Magic Photo Moments in the World of Sports

Photo of New York Yankees Captain Derek Jeter by Dick Druckman
© 2010 Dick Druckman. All rights reserved.

New York Yankees Captain Derek Jeter Hits a
Home Run Against the Los Angeles Angels (April 2010)

It was the annual rivalry between Trinity College and Princeton University squash teams, and the players were lining up to be introduced. If Trinity won, they would go on to vie for their 13th straight National Championship, unprecedented in college sports history.

Photo of Dick Druckman

© Joan Druckman. All rights reserved.

Dick Druckman

Gold Metal Impressions Gallery
Collectable Sports Photography

Against the backdrop of the white walled squash court stood a man dressed in black, his Nike D3 S poised and ready to pop. It was Dick Druckman, Trinity’s official photographer for the past 13 years, a sports photographer of international renown, and the owner of the largest sports photography gallery in the country.

Trinity was Dick’s alma mater, and he was nervous, even though he’d captured dozens of more famous sports rivalries at the past 10 Super Bowls, World Series, and Olympic Games. Those once-in-a lifetime photos made the pages of Sports Illustrated, USA Today, USA Today Sports, Parade Magazine, and The Associated Press, which placed them in newspapers around the world, not to mention the covers of Squash Magazine and the recently published book, Run to the Roar, by Trinity Squash Coach Paul Assiante.

Druckman’s rise to prominence in the world of sports photography is as remarkable as his pictures. Born and raised in Hartford, Connecticut, he went on to earn a BA degree from Trinity and an MBA from Columbia University. He then married his sweetheart Joan before beginning a successful career at Bristol-Myers Squibb (BMS) in Princeton, New Jersey, where he eventually became vice president of strategic planning. Along the way, his passion for taking pictures remained relegated to the role of hobby.

“My interest in the camera began as a child,” he says. “My dad, a salesman, was a camerabuff. He took moving pictures with an 8-millimeter camera and stills with a Kodak Brownie. He had calendars made of my two sisters and me to give to hiscustomers. Like my Dad, my first camera was a Kodak Brownie, but I soon graduated to an Olympus and then a Nikon.”

Photo of Philadelphia Phillies pitcher Roy Halladay by Dick Druckman

© 2010 Dick Druckman. All rights reserved.

Photo of Michael Jordan by Dick Druckman

© 2003 Dick Druckman. All rights reserved.

Philadelphia Phillies Roy Halladay Pitches Second
No-Hitter in Baseball Playoff History against Cincinnati Reds (October 2010)

At the start of the eighth inning, stadium fans soon realized that Roy Halladay had a shot to break sports history with a no-hitter. The excitement was so palpable that everyone knew something “big” was about to happen. I photographed every pitch Halladay threw, hoping to capture his last. The winning photo, however, was Roy’s celebration with his catcher, Carlos Ruiz, following their 4-0 victory. AP sent this photo around the world.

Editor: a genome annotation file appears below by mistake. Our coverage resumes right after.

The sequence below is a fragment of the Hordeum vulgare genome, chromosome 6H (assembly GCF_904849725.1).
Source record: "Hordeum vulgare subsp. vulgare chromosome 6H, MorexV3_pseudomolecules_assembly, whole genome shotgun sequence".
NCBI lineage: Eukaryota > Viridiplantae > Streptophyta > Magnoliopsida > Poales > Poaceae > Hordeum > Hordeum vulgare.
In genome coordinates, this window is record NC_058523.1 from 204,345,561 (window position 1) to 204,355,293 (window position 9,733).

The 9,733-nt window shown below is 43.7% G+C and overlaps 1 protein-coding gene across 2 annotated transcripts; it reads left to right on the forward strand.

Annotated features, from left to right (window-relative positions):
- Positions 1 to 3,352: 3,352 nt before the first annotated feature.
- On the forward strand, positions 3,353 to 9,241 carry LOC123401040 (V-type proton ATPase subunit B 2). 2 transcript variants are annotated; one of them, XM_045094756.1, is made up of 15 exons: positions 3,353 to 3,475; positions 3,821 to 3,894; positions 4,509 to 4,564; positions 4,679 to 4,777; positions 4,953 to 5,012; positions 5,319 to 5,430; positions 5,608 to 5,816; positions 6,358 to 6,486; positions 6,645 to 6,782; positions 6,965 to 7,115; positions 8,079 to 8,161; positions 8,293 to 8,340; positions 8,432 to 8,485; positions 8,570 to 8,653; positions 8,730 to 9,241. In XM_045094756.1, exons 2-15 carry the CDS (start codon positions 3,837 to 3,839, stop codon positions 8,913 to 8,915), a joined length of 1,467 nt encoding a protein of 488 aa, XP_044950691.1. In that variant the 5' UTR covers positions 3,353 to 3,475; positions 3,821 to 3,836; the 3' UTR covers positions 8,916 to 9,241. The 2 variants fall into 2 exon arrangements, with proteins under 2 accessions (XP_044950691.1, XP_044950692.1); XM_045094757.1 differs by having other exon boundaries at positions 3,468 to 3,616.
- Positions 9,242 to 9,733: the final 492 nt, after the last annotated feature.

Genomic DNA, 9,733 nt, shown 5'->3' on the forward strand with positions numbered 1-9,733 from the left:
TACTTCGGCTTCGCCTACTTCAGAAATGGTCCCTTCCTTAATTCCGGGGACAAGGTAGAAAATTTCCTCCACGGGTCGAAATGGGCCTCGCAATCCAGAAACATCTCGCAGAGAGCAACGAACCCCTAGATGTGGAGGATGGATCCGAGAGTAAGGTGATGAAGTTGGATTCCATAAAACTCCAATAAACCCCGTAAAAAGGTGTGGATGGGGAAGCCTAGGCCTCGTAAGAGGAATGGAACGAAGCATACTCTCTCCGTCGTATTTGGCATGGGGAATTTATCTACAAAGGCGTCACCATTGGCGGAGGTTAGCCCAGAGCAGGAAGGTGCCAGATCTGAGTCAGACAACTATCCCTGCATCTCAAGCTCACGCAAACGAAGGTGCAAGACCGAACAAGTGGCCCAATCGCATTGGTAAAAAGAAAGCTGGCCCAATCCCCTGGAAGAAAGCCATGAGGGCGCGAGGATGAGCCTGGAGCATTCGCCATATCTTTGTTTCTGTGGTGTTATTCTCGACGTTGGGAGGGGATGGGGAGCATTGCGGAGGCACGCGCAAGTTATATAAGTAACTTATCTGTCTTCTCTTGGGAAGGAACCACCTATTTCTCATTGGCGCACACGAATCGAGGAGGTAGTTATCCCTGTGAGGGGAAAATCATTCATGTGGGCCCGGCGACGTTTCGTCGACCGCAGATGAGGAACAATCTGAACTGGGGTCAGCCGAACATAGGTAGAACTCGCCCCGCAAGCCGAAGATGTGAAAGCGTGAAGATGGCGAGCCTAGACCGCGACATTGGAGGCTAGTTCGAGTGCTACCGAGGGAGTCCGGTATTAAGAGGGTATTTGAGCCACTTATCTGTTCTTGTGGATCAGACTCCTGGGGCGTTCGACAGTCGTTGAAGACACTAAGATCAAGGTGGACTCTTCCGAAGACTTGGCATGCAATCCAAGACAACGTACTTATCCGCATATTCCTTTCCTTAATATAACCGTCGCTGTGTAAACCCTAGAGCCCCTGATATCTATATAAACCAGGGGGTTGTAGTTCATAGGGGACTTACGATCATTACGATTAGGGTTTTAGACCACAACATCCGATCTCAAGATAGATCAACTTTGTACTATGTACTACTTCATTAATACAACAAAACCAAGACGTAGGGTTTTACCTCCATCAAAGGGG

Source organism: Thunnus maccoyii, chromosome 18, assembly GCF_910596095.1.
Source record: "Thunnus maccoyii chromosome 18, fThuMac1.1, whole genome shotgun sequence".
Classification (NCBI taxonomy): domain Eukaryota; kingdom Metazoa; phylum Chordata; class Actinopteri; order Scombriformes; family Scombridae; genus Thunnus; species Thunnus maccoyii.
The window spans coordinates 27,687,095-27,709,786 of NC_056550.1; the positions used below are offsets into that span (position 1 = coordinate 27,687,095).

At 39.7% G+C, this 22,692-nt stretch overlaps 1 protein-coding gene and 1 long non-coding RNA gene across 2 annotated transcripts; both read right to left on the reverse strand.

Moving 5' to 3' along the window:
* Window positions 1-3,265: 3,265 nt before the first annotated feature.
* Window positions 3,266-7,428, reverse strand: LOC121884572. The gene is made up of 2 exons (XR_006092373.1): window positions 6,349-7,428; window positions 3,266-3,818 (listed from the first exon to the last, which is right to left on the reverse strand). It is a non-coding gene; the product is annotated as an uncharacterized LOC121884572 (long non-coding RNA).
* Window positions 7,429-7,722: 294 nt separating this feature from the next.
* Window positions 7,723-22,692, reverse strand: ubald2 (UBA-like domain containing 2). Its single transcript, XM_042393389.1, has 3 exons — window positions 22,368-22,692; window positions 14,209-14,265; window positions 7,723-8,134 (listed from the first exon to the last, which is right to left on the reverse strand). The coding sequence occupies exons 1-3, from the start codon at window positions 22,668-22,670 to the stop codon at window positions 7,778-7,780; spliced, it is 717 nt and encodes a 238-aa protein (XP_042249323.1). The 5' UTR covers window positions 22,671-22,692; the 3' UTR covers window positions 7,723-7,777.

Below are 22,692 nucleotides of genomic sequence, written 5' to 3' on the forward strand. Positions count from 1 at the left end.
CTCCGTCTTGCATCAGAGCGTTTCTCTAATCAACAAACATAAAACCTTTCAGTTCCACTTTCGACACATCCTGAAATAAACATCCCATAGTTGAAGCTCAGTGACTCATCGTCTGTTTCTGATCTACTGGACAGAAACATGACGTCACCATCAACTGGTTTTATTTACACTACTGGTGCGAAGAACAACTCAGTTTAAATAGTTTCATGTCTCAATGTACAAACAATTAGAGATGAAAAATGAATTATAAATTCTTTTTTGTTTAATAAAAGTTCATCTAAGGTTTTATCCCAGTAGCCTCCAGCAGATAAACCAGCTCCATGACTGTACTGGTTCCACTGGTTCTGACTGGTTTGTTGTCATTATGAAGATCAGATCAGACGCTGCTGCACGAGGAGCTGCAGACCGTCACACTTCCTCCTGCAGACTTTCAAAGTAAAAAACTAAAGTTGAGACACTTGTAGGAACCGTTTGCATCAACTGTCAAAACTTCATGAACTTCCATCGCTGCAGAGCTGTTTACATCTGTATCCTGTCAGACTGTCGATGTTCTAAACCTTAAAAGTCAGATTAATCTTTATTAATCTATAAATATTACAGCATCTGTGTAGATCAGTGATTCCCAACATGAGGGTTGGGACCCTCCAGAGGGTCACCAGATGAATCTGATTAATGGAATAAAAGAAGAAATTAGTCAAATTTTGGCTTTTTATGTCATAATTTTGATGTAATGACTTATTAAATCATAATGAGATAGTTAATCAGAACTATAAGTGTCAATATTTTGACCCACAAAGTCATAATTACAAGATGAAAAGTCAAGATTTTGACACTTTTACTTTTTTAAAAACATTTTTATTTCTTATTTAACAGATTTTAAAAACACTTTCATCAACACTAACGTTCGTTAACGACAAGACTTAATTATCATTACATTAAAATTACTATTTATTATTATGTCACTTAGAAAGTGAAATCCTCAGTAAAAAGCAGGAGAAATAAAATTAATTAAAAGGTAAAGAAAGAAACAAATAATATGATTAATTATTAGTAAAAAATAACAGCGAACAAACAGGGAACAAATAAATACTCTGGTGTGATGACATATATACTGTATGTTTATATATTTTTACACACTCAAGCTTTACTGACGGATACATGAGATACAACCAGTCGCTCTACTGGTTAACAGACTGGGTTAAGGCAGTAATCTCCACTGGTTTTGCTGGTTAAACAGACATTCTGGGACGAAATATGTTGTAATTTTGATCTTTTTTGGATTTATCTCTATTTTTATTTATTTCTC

Michael Jordan Waves Good-By After Final Professional Game (April 2003)

One of my most widely published photos, this records one of history’s most admired and loved athletes. Having played professionally for the Chicago Bulls (I also photographed his last game in Chicago.), Jordan retired, but returned to play for the Washington Wizards. The day after he retired for good, my picture made the sports pages of most newspapers in the country.

In 1984, upon taking his family to the Los Angeles Summer Olympics, where he snapped hundreds of images, he began to view his hobby differently. “I began to take it more seriously,” he remembers, “enrolling in courses, subscribing to photo magazines, mastering the technical side of the art, and concentrating on capturing what I call the ‘magic moments’ of sporting events.”

One of his teachers was the famed LIFE and Sports Illustrated photographer Bill Eppridge, who became a friend and mentor.

Photo of Michael Philps by Dick Druckman

© 2008 Dick Druckman. All rights reserved.

Michael Philps Wins His First of Eight Gold Metals: Beijing (August 2008)

“Dick had such an intensity to learn,” Eppridge says. “It was obvious he wanted to learn more about what he was already doing very, very well: shooting sports. He wanted to know so much so quickly that he’d turn up everywhere! It wasn’t until a few years later that I found out he was in the corporate world.

Breaking into the sports world is difficult, and Dick’s done an amazing job for someone who wasn’t brought up in that world,” Eppridge goes on to say. “You have to know the players, the coaches, even what the coach is telling the players because you have to be ready for it.”

Photo of Blackhawks Goal Tender Antti Neimi by Dick Druckman

© 2010 Dick Druckman. All rights reserved.

Blackhawks Goal Tender Antti Neimi: Stanley Cup (June 2010)

Unlike the paid photographers scattered along the playing field of any sporting event, Dick snaps from wherever he’s sitting in the stands, making it more difficult to capture those split-second moments, but also making each photo that much more unique.

“In football, for example,” Eppridge continues, “we’d move up and down the field along with the players, but there were always a couple of our guys in the stands. Usually those were the good ones, so they were Dick’s competition. But he just focused 100 percent and managed to take that position and turn it into something extraordinary.”